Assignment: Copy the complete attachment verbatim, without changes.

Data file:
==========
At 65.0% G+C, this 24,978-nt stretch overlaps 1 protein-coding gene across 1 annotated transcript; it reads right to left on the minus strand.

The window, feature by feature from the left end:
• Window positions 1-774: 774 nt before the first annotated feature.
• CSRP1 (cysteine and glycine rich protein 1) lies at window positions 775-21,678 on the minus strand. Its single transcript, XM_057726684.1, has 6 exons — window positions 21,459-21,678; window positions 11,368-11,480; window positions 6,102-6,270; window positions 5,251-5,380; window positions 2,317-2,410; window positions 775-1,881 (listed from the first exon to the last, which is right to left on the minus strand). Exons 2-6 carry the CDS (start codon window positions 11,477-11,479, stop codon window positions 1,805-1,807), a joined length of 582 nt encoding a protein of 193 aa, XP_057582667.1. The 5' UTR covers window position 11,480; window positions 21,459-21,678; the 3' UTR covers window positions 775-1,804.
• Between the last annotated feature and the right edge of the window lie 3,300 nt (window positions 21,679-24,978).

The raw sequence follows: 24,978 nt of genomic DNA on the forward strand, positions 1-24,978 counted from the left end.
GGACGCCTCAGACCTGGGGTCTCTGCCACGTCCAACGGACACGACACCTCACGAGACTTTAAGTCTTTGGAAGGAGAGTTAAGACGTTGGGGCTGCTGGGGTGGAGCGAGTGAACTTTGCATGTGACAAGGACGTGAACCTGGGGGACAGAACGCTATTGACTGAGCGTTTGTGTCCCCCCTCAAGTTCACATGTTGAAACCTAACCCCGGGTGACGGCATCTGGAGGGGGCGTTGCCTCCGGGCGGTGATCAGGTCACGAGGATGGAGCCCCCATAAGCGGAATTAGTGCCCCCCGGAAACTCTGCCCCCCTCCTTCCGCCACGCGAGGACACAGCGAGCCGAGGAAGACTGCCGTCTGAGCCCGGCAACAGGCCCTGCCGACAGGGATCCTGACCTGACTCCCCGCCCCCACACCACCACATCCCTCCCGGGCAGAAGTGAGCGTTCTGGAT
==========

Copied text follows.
At 65.0% G+C, this 24,978-nt stretch overlaps 1 protein-coding gene across 1 annotated transcript; it reads right to left on the minus strand.

The window, feature by feature from the left end:
• Window positions 1-774: 774 nt before the first annotated feature.
• CSRP1 (cysteine and glycine rich protein 1) lies at window positions 775-21,678 on the minus strand. Its single transcript, XM_057726684.1, has 6 exons — window positions 21,459-21,678; window positions 11,368-11,480; window positions 6,102-6,270; window positions 5,251-5,380; window positions 2,317-2,410; window positions 775-1,881 (listed from the first exon to the last, which is right to left on the minus strand). Exons 2-6 carry the CDS (start codon window positions 11,477-11,479, stop codon window positions 1,805-1,807), a joined length of 582 nt encoding a protein of 193 aa, XP_057582667.1. The 5' UTR covers window position 11,480; window positions 21,459-21,678; the 3' UTR covers window positions 775-1,804.
• Between the last annotated feature and the right edge of the window lie 3,300 nt (window positions 21,679-24,978).

The raw sequence follows: 24,978 nt of genomic DNA on the forward strand, positions 1-24,978 counted from the left end.
GGACGCCTCAGACCTGGGGTCTCTGCCACGTCCAACGGACACGACACCTCACGAGACTTTAAGTCTTTGGAAGGAGAGTTAAGACGTTGGGGCTGCTGGGGTGGAGCGAGTGAACTTTGCATGTGACAAGGACGTGAACCTGGGGGACAGAACGCTATTGACTGAGCGTTTGTGTCCCCCCTCAAGTTCACATGTTGAAACCTAACCCCGGGTGACGGCATCTGGAGGGGGCGTTGCCTCCGGGCGGTGATCAGGTCACGAGGATGGAGCCCCCATAAGCGGAATTAGTGCCCCCCGGAAACTCTGCCCCCCTCCTTCCGCCACGCGAGGACACAGCGAGCCGAGGAAGACTGCCGTCTGAGCCCGGCAACAGGCCCTGCCGACAGGGATCCTGACCTGACTCCCCGCCCCCACACCACCACATCCCTCCCGGGCAGAAGTGAGCGTTCTGGAT